A natural fiber is a raw material obtained from animal, vegetal or mineral source that is usually converted into nonwoven fabric like felt or paper or sopped into yarn to create woven clothes. Properties of natural fibers depend mainly on the nature of the plant or animal, the locality in which it is grown, the age of the plant or animal, and the extraction method used.
Vegetable fibers are cellulose based and include important fibers such as cotton, flax, and jute. They can be divided into groups depending on their origin within the plant. Cotton, kapok, and coir are fibers originating from the hair on the seeds or fruits. Flax, hemp, and jute, fibers found in the inner bast tissue of plant stems. Abaca, henequen, and sisal are fibers found as part of the fibrovascular system of the leaves.
Animal fibers consist of proteins from fur of animals, with the exception of silk filaments that are extruded by the larvae of moths. The animal, or protein-based, fibers include wool and mohair.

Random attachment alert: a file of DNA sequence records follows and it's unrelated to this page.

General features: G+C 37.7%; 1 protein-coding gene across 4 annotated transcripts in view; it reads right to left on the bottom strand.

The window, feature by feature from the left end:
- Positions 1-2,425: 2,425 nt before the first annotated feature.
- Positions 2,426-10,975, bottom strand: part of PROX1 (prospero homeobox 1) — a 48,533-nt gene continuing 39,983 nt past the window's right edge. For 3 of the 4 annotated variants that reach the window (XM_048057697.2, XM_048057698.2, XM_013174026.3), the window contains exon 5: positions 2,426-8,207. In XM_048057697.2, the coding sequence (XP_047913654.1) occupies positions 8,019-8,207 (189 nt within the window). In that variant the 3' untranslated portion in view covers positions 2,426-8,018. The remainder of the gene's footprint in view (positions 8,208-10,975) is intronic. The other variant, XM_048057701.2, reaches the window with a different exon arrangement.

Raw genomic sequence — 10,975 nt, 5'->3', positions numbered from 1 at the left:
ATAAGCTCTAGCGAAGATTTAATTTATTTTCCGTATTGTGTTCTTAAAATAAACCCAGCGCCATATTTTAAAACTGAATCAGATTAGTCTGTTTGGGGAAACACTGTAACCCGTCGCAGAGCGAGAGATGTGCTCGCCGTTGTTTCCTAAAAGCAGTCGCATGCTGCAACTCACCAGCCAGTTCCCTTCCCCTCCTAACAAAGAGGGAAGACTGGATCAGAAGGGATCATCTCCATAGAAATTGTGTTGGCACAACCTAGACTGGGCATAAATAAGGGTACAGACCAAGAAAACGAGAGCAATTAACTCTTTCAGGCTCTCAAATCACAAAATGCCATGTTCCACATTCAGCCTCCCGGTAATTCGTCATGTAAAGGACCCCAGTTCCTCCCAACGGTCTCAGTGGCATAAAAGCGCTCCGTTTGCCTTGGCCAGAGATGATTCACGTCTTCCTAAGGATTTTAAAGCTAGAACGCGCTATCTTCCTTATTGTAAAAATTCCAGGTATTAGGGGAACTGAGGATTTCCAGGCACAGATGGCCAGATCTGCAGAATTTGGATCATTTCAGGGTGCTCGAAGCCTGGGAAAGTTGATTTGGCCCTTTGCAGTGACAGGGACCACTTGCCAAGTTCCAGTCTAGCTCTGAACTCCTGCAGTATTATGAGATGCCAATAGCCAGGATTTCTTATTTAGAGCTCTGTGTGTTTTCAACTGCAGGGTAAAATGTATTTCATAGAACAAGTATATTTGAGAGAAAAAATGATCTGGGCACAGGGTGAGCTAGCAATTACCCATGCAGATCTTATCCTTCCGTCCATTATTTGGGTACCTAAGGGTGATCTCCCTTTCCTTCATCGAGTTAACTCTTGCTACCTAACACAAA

Mineral fibers are mainly used as fillers in thermal insulation and fireproofing materials. Some of the most used mineral fibers are asbestos, graphite, and glass.
All natural fibers, except for mineral fibers, have an affinity for water that facilitates dyeing in watery solutions. They also are nonthermoplastic (do not soften when heat is applied). At temperatures below the point at which they will decompose, they show little sensitivity to dry heat, and there is no shrinkage or high extensibility upon heating, nor do they become brittle if cooled to below freezing. Natural fibers tend to yellow upon exposure to sunlight and moisture and extended exposure results in loss of strength.
Historically mankind has been using natural fibers since the beginning of times, by using fibers of native species to make not just clothes but also buildings and cordage.
Source Natural Fibres on BSAMPLY